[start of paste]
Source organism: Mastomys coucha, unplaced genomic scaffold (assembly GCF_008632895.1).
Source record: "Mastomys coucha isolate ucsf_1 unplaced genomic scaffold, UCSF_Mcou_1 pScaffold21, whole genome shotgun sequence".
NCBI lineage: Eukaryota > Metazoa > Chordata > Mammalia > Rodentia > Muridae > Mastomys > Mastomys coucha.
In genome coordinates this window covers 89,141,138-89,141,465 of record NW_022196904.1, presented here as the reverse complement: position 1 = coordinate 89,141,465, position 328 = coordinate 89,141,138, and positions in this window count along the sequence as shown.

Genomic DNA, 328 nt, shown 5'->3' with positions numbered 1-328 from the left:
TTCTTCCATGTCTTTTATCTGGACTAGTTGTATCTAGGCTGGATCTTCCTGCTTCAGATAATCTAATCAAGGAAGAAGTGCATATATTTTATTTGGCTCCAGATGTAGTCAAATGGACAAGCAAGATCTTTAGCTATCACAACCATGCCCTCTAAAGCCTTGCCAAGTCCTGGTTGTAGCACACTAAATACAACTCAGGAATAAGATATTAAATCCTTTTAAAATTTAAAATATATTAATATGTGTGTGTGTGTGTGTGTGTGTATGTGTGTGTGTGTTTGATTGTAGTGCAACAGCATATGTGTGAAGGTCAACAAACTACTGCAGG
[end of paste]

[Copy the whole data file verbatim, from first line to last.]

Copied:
Source organism: Mastomys coucha, unplaced genomic scaffold (assembly GCF_008632895.1).
Source record: "Mastomys coucha isolate ucsf_1 unplaced genomic scaffold, UCSF_Mcou_1 pScaffold21, whole genome shotgun sequence".
NCBI lineage: Eukaryota > Metazoa > Chordata > Mammalia > Rodentia > Muridae > Mastomys > Mastomys coucha.
In genome coordinates this window covers 89,141,138-89,141,465 of record NW_022196904.1, presented here as the reverse complement: position 1 = coordinate 89,141,465, position 328 = coordinate 89,141,138, and positions in this window count along the sequence as shown.

Genomic DNA, 328 nt, shown 5'->3' with positions numbered 1-328 from the left:
TTCTTCCATGTCTTTTATCTGGACTAGTTGTATCTAGGCTGGATCTTCCTGCTTCAGATAATCTAATCAAGGAAGAAGTGCATATATTTTATTTGGCTCCAGATGTAGTCAAATGGACAAGCAAGATCTTTAGCTATCACAACCATGCCCTCTAAAGCCTTGCCAAGTCCTGGTTGTAGCACACTAAATACAACTCAGGAATAAGATATTAAATCCTTTTAAAATTTAAAATATATTAATATGTGTGTGTGTGTGTGTGTGTGTATGTGTGTGTGTGTTTGATTGTAGTGCAACAGCATATGTGTGAAGGTCAACAAACTACTGCAGG